FD: Wines kept in wood bring more complexity and more aromas to our champagnes, all while keeping a balance. That said, we use very little of those wines – about 3 to 4% – in our cuvées. We also make liqueurs d’expedition with these wines to give a final touch to our champagnes.
BC: So why did you choose to make a champagne that is vinified completely in wood, the Brut Sous Bois?
NYS: We decided to make this cuvée and vinify it completely in wood to show our style of wine that has been vinified in barrels compared to non-vintage bruts [vinified in steel vats], and to make a cuvée that is different from the others.
Since the 70’s, with the introduction of stainless steel vats that are easier to manage than wooden barrels, champagne production has become a lot more automated. We asked ourselves if we had not strayed too far away from tradition and, therefore, we decided to go back a bit and work with old techniques to make new things. We have several coopers and we get different results in our wines from one cooper to the next. We also realized that certain grapes express themselves better in certain barrels. It has taken us 20 years to develop these skills that we express with the Brut Sous Bois cuvée.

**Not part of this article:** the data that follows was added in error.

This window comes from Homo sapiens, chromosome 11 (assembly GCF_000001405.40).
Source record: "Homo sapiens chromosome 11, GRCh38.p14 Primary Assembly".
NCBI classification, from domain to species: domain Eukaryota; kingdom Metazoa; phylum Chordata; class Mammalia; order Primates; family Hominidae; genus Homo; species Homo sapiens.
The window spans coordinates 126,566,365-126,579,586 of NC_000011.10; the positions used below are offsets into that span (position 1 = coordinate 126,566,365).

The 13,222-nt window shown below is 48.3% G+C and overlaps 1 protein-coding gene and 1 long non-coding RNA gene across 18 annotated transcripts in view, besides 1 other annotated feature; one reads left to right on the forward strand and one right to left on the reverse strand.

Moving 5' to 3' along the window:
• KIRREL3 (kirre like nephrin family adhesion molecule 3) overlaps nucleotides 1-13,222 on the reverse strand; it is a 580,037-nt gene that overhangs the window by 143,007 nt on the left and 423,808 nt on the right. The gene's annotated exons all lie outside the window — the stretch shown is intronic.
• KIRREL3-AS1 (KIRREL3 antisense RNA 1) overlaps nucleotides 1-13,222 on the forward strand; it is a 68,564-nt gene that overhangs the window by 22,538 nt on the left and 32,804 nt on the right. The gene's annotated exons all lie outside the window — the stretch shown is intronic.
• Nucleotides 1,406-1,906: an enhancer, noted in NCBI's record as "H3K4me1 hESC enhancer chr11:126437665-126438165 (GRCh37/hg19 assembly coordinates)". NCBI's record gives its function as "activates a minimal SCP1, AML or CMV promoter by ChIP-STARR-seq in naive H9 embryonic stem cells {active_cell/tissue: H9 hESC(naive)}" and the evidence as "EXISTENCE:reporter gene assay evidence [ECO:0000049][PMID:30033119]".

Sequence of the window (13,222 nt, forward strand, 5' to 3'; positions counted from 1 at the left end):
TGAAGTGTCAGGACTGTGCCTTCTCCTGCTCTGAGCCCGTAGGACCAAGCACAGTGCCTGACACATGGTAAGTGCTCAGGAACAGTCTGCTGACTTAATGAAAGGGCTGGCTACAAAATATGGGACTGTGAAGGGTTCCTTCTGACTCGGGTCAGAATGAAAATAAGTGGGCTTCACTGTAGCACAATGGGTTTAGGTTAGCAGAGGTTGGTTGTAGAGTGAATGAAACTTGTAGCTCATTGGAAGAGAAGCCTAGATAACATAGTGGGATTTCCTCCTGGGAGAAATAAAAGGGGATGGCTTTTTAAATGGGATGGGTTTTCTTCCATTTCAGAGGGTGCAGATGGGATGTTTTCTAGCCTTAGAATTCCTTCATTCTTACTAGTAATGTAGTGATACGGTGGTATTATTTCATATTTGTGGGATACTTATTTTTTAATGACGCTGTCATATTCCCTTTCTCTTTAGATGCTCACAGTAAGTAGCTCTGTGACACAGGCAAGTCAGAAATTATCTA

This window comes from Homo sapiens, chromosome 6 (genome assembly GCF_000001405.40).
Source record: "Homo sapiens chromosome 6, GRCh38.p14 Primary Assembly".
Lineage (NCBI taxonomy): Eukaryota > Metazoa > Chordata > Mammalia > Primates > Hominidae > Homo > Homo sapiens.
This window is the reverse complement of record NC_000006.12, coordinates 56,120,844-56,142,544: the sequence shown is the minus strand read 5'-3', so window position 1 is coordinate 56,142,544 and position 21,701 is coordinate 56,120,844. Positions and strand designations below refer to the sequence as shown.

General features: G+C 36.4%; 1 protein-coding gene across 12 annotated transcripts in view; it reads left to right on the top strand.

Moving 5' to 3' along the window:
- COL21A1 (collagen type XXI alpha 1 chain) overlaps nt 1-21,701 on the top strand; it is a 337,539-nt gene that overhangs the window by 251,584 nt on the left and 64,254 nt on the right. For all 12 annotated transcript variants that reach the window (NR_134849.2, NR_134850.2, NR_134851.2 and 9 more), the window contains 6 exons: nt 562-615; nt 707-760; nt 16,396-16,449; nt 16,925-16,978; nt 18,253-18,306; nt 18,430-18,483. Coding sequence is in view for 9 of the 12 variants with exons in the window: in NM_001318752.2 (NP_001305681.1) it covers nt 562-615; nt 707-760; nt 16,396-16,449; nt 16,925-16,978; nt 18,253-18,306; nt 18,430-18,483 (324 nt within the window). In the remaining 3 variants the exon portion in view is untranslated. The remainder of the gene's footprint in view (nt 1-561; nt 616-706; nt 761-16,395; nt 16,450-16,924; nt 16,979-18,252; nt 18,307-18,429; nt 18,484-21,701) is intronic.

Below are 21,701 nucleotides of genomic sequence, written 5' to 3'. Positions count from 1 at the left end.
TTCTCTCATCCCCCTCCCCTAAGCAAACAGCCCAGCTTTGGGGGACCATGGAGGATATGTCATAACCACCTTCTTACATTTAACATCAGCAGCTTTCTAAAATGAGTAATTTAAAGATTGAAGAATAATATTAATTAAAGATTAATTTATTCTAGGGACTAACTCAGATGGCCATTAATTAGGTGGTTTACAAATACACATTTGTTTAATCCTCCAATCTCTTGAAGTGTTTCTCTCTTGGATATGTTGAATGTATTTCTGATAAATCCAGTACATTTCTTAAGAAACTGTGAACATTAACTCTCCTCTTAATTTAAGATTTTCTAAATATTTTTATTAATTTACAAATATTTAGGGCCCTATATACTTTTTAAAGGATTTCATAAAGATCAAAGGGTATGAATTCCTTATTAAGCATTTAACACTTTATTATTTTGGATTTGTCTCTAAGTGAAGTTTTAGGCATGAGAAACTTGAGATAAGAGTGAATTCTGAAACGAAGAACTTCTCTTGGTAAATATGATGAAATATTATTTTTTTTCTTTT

BC: You have lowered the dosage of your wines. Why? Is dosage still necessary?
NYS: Dosage is necessary to keep a champagne balanced, it is part of the process. However, we lowered the dosage because of global warming that leads to earlier harvests where we can see a lower yield in grapes that are more concentrated [in sugar] as a result.
FD: It is also a cultural aspect through which the consumer looks for more aromas [and sugar partially hides the aromas]. Cuisine has been refined, so we needed champagnes to go with it, which meant having a lower dosage. However, there are wines that need a higher dosage.
NYS: Tasting champagnes and mastering dosages is what matters. Certain champagnes deserve a dosage to be complete, but you have to make sure that you respect the wine’s identity, the wine must not lose out to sugar. Conversely, you need to be careful not to fall into austerity.